Queens based producer Anthony Lee also known as Lee on the Beats recently chatted with us about producing French Montana’s recent single ‘Pop That’ which features Drake, Lil Wayne and Rick Ross. The single has charted on both Billboard’s Hot 100 and R&B charts.
When someone thinks of the term music producer, often times what comes to mind is a person who simply creates the beat, so could you tell us more about what it means to be a producer than simply just making the beat to a song?
Some people may know this but there are beat makers, and then producers. Yes a beat maker just makes the beat. As a producer you make the entire record making it easier for an artist whether it be writing the entire song or just the hook. You also help arrange vocals you basically produce the artist as well.
What inspired you to go into music producing specifically as opposed to another area of the industry?
What inspired me to go into producing was me wanting to be a rapper. Producing wasn’t always my first option I actually used to say I wanted to be an a&r when I was in jr. high. That lead to me rapping once I got into high, and then I just need my own beats. So I started producing it just happen to be something I loved doing and was actually go at so I stuck with it.
So now you’re from Queens, New York, how has being from New York influenced the way you produce the sound and feel of a record, and how much of an influence would you say where a producer is from affects the sound they produce?
Being from New York influenced my sound in a big way. At one point NY was just know for heavy sampling with people like Just Blaze, Heat Makers, and others. I kind of found myself straying away from that I wasn’t always a big fan of sampling. So as music changed all I knew was heavy drums. I always incorporate dope drums with what ever it is I’m doing. I think that’s why Swizz is a big influence as well. He always has dope drums in his records from the most complex to the simplest ones.
How do you go about honing your skills as a music producer?
Honing my skills? I just try to stay consistent. I watch a lot of Youtube tutorials on mixing and chord progression as well. Another thing I do is watch the latest in studio creations with producers I admire most which helps keep me motivated to being on their level of beat making and producing.
Who are some of producers who’ve inspired you?
Some producers who have inspired me would be the Neptune, Justblaze, Swizz Beats, Rockwilder, Timbaland, Ryan Leslie, Danja Handz, Polo, Cool and Dre, The Runners. The list goes on everyone has inspired me in different ways from their sounds to the way they do business etc.
How did you become involved in producing French Montana’s “Pop That”? How long did it take you to produce the record?
Originally I was trying to make the cut for the mixtape French and Waka did together called “Lock Out”. I missed out on that but I watched a video on Youtube with them in the studio listening to Southside’s beats, and it kind of all came together after that. I made “Pop That” overnight it only took about two or three hrs total. I sent it out with in the same week.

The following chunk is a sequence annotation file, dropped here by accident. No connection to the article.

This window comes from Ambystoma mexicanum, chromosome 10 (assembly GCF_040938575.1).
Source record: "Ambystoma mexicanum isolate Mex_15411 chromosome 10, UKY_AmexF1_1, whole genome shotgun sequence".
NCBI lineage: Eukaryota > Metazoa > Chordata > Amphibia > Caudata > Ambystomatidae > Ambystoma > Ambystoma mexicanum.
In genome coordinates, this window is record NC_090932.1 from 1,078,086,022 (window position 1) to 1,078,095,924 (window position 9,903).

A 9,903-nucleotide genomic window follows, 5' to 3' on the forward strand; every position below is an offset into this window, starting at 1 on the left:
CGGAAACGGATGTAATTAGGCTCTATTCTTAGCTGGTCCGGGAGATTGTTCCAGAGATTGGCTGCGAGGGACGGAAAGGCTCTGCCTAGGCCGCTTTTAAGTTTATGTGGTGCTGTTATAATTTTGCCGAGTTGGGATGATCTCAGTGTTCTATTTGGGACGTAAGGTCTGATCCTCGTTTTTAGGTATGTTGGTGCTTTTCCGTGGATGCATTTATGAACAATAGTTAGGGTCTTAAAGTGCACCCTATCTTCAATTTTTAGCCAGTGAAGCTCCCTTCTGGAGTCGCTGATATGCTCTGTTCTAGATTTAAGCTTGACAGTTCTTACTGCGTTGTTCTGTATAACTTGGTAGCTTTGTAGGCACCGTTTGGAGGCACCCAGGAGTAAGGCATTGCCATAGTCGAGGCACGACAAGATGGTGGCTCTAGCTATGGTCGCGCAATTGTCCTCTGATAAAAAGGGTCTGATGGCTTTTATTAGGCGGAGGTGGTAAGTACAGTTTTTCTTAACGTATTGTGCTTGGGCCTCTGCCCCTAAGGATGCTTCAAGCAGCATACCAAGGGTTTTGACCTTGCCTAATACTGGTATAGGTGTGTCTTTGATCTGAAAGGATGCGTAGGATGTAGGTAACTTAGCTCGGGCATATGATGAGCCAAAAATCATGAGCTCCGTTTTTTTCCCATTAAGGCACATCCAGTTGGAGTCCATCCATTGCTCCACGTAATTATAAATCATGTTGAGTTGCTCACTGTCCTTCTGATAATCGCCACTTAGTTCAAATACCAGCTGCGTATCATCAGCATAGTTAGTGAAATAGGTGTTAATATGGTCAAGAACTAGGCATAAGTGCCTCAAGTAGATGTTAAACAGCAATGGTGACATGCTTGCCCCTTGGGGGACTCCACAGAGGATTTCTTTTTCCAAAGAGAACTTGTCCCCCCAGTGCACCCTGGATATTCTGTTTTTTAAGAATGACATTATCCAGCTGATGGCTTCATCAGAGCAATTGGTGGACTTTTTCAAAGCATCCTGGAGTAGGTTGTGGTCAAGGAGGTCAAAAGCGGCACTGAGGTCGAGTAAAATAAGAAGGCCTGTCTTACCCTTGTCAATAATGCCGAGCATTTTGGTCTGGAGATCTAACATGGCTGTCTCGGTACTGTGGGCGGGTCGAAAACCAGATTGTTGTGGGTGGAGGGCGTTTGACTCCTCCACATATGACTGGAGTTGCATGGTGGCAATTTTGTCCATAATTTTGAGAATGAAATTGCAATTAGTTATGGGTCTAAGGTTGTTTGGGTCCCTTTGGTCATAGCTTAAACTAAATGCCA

When you produced “Pop That” what type of vibe were you aiming to create with the song, and in trying to create a vibe for the song,were the song’s lyrics the only factor influencing how the song should feel?
I was aiming for a club vibe actually. I started the beats with the sample so I took the basic trap formula and added a little bit of twerk and made it all work together. I guess you can say the lyrics and hand claps influenced the vibe of the song’s feel.
Before producing “Pop That” how familiar were you with French Montana’s sound, and in having an idea of French’s sound prior did it make it easier or harder to produce the record, in trying to keep French’s sound while bringing in your own unique sound at the same time?
Before producing “Pop That” I was very familiar with French’s sound. I think that summer was the one he really made noise. He had “Choppa Down”, “Everythings a Go”, and “Shot Caller”. Shot caller being the most different of the three. It was kind of easy to create for him I just took the thing I felt most from all three records the high energy and club feeling.
Were there any disagreements between you and French or you and the label about the direction the song [Pop That] should take, and if so could you tell us a little more about some of the creative differences in crafting the direction of the song?
There weren’t any disagreements between me and French on the record. Puff just wanted more added so I did that.
Now that Pop That has been released and you hear the final product, do you feel there is anything you would have done differently or changed about the way you produced the record?
I don’t feel like there’s anything I would have done different. I’m glad the record turned out the way it did.
What other songs have you produced and what songs are you currently working on producing?
I have produced Kid Ink’s “Is It You” and I co produced Freeway “Superstar” ft Meek Mill.
What can we expect from you next?
You can just expect another record from me. Not sure with who just stay tuned.
Have a listen to Pop That Below, and you can follow Anthony on Twitter @leeonthebeats